How many days to go? Too many damn days. The architect says April, we’re pushing for March. This is the view of the new place from the back. Still some work inside to be done, as you can sort of see. Yes, we’re soon to be homeowners in Munich, rather than home renters. It’s a rather sudden and huge commitment to this city, this country, and to a bank. (OH GOD.) ;-)
But, in the end, it’s just an apartment, and a nice one at that, which can be rented out fairly easily based on the size and location and beauty and efficiency of the place. At least we tell ourselves that.
Meanwhile, I’m trying to stay warm over here, and not think about the fact that by signing the papers I have committed myself to yearly winters for the next X years. Damn.
One of the best dishes I experimented with recently was Chicken Paprikash. A dish from my Hungarian roots, and the inspiration to cook it was simply coming across this recipe. Did you realize that Chicken Paprikash has only…what…5 or 6 ingredients? Oil, onions, paprika, chicken, water…salt. Brown a chopped up onion, add 4 tablespoons of sweet paprika,
(yeah, funny looking paprika…ehem…from Spain, not Hungary) stir, add a cut up chicken or 4 chicken legs and thighs, let the chicken brown for a few minutes, and then add two cups of water. Bring to a boil then reduce heat. Let simmer 45 minutes.
One always should serve chicken paprikash with dumplings – Spaetzele would generally be called for, those little flour dumplings that are so irresistible in any format. But because I am doing my best to stick with whole grains and stay low carbish (is that a word? now it is), I decided to experiment with the dumplings.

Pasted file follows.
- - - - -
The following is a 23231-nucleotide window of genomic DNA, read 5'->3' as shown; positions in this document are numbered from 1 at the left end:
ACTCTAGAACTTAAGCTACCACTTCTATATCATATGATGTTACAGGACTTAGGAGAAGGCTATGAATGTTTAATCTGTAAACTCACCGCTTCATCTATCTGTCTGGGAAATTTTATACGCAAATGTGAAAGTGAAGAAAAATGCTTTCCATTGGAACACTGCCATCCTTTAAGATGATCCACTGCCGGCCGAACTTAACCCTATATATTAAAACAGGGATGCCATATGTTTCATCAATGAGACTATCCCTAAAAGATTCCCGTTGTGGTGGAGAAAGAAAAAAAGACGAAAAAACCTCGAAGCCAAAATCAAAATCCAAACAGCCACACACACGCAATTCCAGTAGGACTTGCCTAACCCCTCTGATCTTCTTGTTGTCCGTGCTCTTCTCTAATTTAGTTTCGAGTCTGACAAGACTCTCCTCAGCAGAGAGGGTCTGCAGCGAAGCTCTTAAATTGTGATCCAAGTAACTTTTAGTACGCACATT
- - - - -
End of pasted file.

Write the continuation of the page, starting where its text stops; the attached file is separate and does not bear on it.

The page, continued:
Joan Nathan (no, no relation), had an interesting variation on chicken paprikash with dumplings – persian – that served as the inspiration because it puts spices and herbs directly into the dumplings.
I decided to go with a mix of flours, none of them white. Mix:
2 cups of flour – I think I used about 1/3 of each,
2 gloves of garlic, chopped
a handful of cilantro, mint and parsley each, chopped,
2 eggs, beaten
2 tablespoons olive oil
a teaspoon of salt
Add water if needed to loosen a bit. You want a dough that you can shape with your hands. The dark flours make it really look sludgy. Yes, very sludgy.
Create balls – I used two spoons to form them because the dough was sticky. And drop the dumplings into boiling water.
Cook for about 6 minutes. They’ll float to the top. Take out one to test the inside before you remove them. You will likely need to do this in batches.
Add the dumplings to the chicken after draining, stirring in some greek yogurt or sour cream depending on your preference – about 1/3 of a cup.
Like Indian food, it’s not the most photogenic of dishes, but it was sooo sooo good.